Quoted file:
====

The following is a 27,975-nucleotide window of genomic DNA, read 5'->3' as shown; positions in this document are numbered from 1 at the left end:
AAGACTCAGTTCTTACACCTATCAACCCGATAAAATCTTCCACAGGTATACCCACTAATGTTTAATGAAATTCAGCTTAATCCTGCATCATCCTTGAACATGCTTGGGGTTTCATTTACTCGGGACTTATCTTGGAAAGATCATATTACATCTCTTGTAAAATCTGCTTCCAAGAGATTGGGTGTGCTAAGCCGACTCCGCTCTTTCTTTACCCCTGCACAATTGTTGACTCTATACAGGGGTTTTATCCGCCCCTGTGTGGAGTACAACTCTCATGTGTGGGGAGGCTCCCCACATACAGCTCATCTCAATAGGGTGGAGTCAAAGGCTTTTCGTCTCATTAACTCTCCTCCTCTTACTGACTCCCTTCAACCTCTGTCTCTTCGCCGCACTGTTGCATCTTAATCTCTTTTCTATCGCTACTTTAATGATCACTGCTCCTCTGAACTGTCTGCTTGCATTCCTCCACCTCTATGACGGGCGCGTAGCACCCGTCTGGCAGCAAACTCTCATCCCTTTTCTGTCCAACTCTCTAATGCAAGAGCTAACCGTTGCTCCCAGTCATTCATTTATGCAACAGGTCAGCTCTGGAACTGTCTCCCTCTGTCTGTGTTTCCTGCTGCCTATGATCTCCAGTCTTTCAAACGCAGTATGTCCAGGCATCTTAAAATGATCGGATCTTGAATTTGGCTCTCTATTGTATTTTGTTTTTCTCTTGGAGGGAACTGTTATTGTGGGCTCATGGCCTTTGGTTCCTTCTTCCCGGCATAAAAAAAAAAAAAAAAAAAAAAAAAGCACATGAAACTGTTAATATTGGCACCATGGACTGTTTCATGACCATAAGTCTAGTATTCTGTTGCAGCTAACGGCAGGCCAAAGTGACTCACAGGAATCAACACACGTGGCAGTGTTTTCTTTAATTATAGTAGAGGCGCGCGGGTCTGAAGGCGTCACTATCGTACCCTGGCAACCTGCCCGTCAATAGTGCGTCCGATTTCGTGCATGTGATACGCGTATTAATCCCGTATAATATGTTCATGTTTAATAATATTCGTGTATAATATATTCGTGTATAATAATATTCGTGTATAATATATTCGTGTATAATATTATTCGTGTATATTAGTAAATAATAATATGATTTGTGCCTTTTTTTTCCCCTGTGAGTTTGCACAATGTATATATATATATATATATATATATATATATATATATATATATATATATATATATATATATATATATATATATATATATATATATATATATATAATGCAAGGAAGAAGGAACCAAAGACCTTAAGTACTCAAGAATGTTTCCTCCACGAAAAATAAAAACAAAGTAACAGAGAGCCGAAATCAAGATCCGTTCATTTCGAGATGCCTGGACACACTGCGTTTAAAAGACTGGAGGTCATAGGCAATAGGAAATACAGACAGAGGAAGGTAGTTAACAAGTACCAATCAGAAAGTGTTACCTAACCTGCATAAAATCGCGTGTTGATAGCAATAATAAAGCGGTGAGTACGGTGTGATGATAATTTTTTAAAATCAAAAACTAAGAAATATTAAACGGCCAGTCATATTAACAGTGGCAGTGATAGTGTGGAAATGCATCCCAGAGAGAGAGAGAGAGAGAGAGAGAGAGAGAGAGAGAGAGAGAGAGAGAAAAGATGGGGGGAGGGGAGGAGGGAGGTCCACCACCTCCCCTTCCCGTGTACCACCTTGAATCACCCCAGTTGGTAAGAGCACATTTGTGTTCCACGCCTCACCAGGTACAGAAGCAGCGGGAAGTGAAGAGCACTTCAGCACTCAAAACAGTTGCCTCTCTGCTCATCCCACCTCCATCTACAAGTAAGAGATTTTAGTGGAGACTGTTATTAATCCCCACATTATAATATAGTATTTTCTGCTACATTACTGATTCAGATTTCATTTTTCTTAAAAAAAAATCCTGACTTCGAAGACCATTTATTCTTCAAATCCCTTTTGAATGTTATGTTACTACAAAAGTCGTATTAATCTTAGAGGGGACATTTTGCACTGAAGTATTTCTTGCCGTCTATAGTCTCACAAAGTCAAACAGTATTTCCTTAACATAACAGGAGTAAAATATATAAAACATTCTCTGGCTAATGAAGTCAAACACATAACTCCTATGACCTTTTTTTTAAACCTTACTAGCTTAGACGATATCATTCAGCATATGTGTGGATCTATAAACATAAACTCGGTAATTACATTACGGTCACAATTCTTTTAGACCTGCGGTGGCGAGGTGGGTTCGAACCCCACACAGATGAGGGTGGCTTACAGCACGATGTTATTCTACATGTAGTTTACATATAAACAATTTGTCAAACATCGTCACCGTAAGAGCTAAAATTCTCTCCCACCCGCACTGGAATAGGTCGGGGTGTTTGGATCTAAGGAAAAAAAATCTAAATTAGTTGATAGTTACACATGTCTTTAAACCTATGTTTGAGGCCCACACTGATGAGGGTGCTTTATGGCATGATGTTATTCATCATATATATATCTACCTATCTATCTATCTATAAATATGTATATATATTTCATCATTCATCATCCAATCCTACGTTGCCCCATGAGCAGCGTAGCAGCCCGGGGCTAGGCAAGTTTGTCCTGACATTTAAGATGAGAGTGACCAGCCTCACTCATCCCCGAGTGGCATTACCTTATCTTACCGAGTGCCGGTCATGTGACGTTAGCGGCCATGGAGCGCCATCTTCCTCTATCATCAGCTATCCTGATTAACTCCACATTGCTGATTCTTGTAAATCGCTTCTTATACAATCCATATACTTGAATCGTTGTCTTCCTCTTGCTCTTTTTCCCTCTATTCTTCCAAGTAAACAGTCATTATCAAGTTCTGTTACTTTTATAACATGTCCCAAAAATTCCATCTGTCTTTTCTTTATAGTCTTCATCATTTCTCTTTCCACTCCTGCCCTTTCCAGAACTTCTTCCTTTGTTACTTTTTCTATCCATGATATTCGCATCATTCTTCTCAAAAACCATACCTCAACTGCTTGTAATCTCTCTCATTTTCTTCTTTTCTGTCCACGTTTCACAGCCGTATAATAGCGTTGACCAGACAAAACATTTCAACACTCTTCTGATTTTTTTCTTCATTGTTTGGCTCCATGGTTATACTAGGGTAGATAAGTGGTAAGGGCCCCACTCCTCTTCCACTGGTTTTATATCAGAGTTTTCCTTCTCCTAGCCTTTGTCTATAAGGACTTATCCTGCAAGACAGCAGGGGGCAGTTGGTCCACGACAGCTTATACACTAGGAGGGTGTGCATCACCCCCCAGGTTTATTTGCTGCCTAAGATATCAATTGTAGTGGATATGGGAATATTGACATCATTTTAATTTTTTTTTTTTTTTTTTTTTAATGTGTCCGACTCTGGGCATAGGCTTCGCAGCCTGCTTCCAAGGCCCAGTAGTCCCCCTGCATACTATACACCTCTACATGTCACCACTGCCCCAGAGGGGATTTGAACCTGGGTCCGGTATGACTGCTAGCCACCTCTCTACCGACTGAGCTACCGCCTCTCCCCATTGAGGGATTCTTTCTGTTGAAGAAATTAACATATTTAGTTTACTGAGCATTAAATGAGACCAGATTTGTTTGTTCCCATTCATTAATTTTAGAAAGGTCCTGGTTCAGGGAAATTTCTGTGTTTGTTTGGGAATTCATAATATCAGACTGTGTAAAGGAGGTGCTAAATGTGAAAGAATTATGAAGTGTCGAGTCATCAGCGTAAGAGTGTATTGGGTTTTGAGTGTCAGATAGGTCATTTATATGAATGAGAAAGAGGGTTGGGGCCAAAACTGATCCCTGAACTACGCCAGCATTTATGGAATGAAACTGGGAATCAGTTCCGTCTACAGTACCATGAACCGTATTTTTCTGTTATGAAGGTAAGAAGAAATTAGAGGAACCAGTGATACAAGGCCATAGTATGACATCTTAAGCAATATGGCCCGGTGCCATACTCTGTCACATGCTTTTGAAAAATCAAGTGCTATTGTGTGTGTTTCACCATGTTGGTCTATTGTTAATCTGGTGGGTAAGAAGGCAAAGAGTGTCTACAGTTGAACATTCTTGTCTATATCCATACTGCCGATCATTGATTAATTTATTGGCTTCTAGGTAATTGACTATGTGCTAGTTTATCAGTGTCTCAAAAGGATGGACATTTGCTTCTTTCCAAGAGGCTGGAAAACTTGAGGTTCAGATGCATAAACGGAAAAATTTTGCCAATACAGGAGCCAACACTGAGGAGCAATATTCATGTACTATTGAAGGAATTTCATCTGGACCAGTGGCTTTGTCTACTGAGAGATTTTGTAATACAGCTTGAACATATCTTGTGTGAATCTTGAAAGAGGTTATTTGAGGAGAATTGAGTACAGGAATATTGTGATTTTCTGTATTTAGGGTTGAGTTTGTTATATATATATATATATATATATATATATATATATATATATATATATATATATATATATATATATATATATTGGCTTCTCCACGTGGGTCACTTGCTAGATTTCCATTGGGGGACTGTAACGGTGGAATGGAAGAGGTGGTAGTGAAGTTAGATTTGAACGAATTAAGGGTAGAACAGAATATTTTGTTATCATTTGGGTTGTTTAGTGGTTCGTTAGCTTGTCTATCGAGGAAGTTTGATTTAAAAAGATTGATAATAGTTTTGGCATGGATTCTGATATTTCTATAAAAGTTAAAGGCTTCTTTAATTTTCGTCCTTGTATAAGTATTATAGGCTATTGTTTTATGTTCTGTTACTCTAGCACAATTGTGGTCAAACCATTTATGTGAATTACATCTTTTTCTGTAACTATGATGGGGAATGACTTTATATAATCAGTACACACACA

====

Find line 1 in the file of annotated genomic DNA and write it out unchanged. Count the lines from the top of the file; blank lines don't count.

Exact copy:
The following is a 27,975-nucleotide window of genomic DNA, read 5'->3' as shown; positions in this document are numbered from 1 at the left end: